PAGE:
Amy Butler

Senior Pentagon Editor,
Aviation Week & Space Technology

Amy is Aviation Week's senior Pentagon editor and has flown on a variety of military aircraft since joining the staff, including a 9-hr. HH-60G Pave Hawk search-and-rescue mission after Hurricane Katrina, and the MV-22 Osprey, UH-72A Lakota, F/A-18F Super Hornet, F-16CJ, BAE Hawk trainer and C-2 Greyhound carrier capable transport.
As senior Pentagon editor, Amy covers major U.S. military aviation programs, including the Joint Strike Fighter, next-generation bomber and KC-46A aerial refueler. She also specializes in coverage of missile defense and military space programs.
Prior to joining Aviation Week, she was the Pentagon bureau chief for Defense Daily covering multiple services' programs, the defense budget and Defense Department dealings with Congress. She worked as the managing editor of Inside the Air Force covering Air Force procurement and policy issues. Prior to that, she was the The Daily Sun's military reporter in Warner Robins, Ga., where she participated in a two-week media trip to Prince Sultan Air Base, Saudi Arabia, and reported on Air Force activities supporting the no-fly zone over Iraq. 
Amy studied English literature and history at Mercer University in Macon, Ga., and took a term at Oxford University, England.

USAF EELV Procurement Plan Riddled With Pitfalls 
The forthcoming competition for new U.S. military space launchers introduces a number of variables that will make the acquisition anything but simple.
U.S. Air Force Kills Key Space Control Program
USAF bails on the Raidrs satcom space protection project, though need for EMI detection grows.
Space Control Finally Gets A Boost 
China’s ASAT tests have forced the Pentagon to funnel billions of dollars into new satellite architectures and defensive measures.
Commercial, Military Satellite Users To Cooperate In Pilot Program 2
Amid a growing consensus in the U.S. government that space assets – commercial, civil or defense – are no longer safe in orbit, the U.S. Air Force and six top commercial operators are establishing a first-of-a-kind pilot program to improve data exchange among them.
Space Control Finally Gets a Funding Boost 
An extra $5 billion set aside in the U.S. Air Force’s black and white budget plan for fiscal 2016 is largely dedicated to projects for shoring up and protecting space assets, says Air Force Lt. Gen. Ellen Pawlikowski, military deputy to the service’s procurement czar.
Competitive Shift Puts ULA, Aerojet Rocketdyne In A Bind  1
Government mainstays United Launch Alliance and Aerojet Rocketdyne face uphill battle now that private investments have entered the competitive launch arena.
No More Autonomous Refueling Planned For X-47B 
U.S. Navy officials have no plans to continue autonomous aerial refueling (AAR) tests for the X-47B Unmanned Combat Air System (UCAS) following the historic April 22 demonstration of the Pentagon’s first-ever UAV in-flight refueling.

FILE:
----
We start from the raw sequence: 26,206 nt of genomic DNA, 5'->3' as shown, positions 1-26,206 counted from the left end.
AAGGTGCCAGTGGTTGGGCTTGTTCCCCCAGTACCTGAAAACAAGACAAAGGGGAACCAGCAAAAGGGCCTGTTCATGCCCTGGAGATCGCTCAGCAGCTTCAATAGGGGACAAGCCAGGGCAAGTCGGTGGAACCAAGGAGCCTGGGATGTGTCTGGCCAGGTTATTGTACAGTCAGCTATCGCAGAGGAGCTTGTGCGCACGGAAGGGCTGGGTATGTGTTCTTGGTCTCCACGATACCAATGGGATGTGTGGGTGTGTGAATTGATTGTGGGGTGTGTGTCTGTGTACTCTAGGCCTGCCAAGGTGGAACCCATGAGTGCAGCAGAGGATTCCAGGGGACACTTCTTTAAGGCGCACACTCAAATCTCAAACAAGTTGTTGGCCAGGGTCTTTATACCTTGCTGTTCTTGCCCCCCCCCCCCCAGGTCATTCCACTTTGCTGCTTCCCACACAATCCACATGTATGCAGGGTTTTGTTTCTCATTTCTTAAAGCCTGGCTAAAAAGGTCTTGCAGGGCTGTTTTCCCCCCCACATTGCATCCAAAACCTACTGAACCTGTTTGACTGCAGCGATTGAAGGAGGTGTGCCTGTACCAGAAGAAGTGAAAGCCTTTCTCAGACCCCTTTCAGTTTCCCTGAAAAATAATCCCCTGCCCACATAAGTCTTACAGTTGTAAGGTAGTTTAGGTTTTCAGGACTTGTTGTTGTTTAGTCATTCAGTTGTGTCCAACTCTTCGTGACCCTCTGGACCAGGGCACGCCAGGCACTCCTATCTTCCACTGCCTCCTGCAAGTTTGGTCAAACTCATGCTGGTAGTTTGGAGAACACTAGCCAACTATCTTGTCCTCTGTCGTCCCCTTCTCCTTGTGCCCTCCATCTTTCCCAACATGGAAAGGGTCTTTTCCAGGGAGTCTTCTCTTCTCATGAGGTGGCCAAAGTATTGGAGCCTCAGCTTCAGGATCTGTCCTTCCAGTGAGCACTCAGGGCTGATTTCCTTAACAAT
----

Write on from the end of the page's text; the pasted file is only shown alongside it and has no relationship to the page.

X-47B Conducts First-Ever UAV In-Flight Refueling 
This test, once cut from the program due to financial constraints, opens the door to vast options for unmanned aviation.
Sbirs IR Sensor Set For Ops Assessment This Fall 
Four years after launch of the first of a new fleet of missile-warning satellites, the U.S. Air Force is planning to test the system’s newest technology – a powerful infrared staring sensor – in an operational assessment.
Sbirs IR Starer Set For Ops Assessment This Fall 
Four years after the first Sbirs GEO launch, USAF pushes to get more infrared data to users in the field.
Despite IOC, Questions Remain For F-35B Integration 47
With operational debut around the corner, Marine and Navy officials temper expectations of F-35B’s early capabilities.
USAF Space Command Chief Eyes Consolidated Satellite Flight Ops
The head of U.S. Air Force Space Command envisions a future in which all of the Air Force’s satellites — ranging from communications, precision navigation and timing, weather and missile warning — are controlled by a common ground station.
ULA CEO Outlines BE-4 Engine Reuse Economic Case 10
United Launch Alliance CEO Tory Bruno says his choice of planning to reuse only the BE-4 engines – not the entire first stage – of the company’s new Vulcan rocket was driven purely by the economics.
ULA CEO Calls 2018 Availability Date For AR-1 Engine ‘Ridiculous’ 5
United Launch Alliance CEO Tory Bruno says Aerojet Rocketdyne’s claim of delivering an AR-1 rocket engine capable of operating on the Atlas V or Vulcan vehicles by 2018 is “ridiculous.”
ULA Aims To Lower Launch Costs With Vulcan Rocket  1
The company is striving to keep average cost of a new Vulcan rocket under $100 million as it preps for competition against SpaceX.
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